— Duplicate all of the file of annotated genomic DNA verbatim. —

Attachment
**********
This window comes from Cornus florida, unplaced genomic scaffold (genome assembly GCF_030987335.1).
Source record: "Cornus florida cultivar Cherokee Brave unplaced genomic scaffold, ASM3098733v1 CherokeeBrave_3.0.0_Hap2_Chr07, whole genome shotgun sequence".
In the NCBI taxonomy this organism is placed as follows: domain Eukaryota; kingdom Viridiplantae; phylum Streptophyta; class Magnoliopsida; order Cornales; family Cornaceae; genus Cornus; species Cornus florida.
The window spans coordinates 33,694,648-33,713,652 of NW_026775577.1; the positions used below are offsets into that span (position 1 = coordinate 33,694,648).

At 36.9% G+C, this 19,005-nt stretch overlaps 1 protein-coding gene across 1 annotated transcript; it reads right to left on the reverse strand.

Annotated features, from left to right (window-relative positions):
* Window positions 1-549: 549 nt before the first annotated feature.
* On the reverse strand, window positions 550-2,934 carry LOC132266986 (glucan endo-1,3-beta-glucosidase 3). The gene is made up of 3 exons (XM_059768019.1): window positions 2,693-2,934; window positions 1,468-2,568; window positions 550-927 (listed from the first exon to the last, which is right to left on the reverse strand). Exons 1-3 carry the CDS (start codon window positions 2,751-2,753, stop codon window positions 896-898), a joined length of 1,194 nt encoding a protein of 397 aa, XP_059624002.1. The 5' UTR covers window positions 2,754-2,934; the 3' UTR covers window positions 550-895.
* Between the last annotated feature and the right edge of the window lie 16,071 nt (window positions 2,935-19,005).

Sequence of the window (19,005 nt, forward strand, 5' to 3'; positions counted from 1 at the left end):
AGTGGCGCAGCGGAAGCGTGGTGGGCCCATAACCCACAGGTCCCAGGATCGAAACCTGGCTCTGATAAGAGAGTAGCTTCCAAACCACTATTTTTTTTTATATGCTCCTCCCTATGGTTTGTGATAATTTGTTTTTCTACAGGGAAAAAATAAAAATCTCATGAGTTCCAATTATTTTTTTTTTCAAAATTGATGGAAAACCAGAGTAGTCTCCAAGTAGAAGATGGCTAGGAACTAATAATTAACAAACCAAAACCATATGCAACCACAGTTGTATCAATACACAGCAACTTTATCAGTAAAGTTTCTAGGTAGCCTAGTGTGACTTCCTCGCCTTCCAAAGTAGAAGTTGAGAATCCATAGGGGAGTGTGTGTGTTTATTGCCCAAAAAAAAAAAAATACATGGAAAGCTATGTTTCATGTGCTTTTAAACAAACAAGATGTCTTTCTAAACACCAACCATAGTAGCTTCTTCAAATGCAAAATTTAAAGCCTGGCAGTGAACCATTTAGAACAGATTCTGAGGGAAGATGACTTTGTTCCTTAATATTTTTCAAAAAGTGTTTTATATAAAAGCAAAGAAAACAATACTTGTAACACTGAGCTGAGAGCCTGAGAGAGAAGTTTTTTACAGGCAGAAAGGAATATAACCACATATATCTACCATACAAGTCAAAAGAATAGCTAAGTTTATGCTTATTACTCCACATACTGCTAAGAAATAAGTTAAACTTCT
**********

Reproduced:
This window comes from Cornus florida, unplaced genomic scaffold (genome assembly GCF_030987335.1).
Source record: "Cornus florida cultivar Cherokee Brave unplaced genomic scaffold, ASM3098733v1 CherokeeBrave_3.0.0_Hap2_Chr07, whole genome shotgun sequence".
In the NCBI taxonomy this organism is placed as follows: domain Eukaryota; kingdom Viridiplantae; phylum Streptophyta; class Magnoliopsida; order Cornales; family Cornaceae; genus Cornus; species Cornus florida.
The window spans coordinates 33,694,648-33,713,652 of NW_026775577.1; the positions used below are offsets into that span (position 1 = coordinate 33,694,648).

At 36.9% G+C, this 19,005-nt stretch overlaps 1 protein-coding gene across 1 annotated transcript; it reads right to left on the reverse strand.

Annotated features, from left to right (window-relative positions):
* Window positions 1-549: 549 nt before the first annotated feature.
* On the reverse strand, window positions 550-2,934 carry LOC132266986 (glucan endo-1,3-beta-glucosidase 3). The gene is made up of 3 exons (XM_059768019.1): window positions 2,693-2,934; window positions 1,468-2,568; window positions 550-927 (listed from the first exon to the last, which is right to left on the reverse strand). Exons 1-3 carry the CDS (start codon window positions 2,751-2,753, stop codon window positions 896-898), a joined length of 1,194 nt encoding a protein of 397 aa, XP_059624002.1. The 5' UTR covers window positions 2,754-2,934; the 3' UTR covers window positions 550-895.
* Between the last annotated feature and the right edge of the window lie 16,071 nt (window positions 2,935-19,005).

Sequence of the window (19,005 nt, forward strand, 5' to 3'; positions counted from 1 at the left end):
AGTGGCGCAGCGGAAGCGTGGTGGGCCCATAACCCACAGGTCCCAGGATCGAAACCTGGCTCTGATAAGAGAGTAGCTTCCAAACCACTATTTTTTTTTATATGCTCCTCCCTATGGTTTGTGATAATTTGTTTTTCTACAGGGAAAAAATAAAAATCTCATGAGTTCCAATTATTTTTTTTTTCAAAATTGATGGAAAACCAGAGTAGTCTCCAAGTAGAAGATGGCTAGGAACTAATAATTAACAAACCAAAACCATATGCAACCACAGTTGTATCAATACACAGCAACTTTATCAGTAAAGTTTCTAGGTAGCCTAGTGTGACTTCCTCGCCTTCCAAAGTAGAAGTTGAGAATCCATAGGGGAGTGTGTGTGTTTATTGCCCAAAAAAAAAAAAATACATGGAAAGCTATGTTTCATGTGCTTTTAAACAAACAAGATGTCTTTCTAAACACCAACCATAGTAGCTTCTTCAAATGCAAAATTTAAAGCCTGGCAGTGAACCATTTAGAACAGATTCTGAGGGAAGATGACTTTGTTCCTTAATATTTTTCAAAAAGTGTTTTATATAAAAGCAAAGAAAACAATACTTGTAACACTGAGCTGAGAGCCTGAGAGAGAAGTTTTTTACAGGCAGAAAGGAATATAACCACATATATCTACCATACAAGTCAAAAGAATAGCTAAGTTTATGCTTATTACTCCACATACTGCTAAGAAATAAGTTAAACTTCT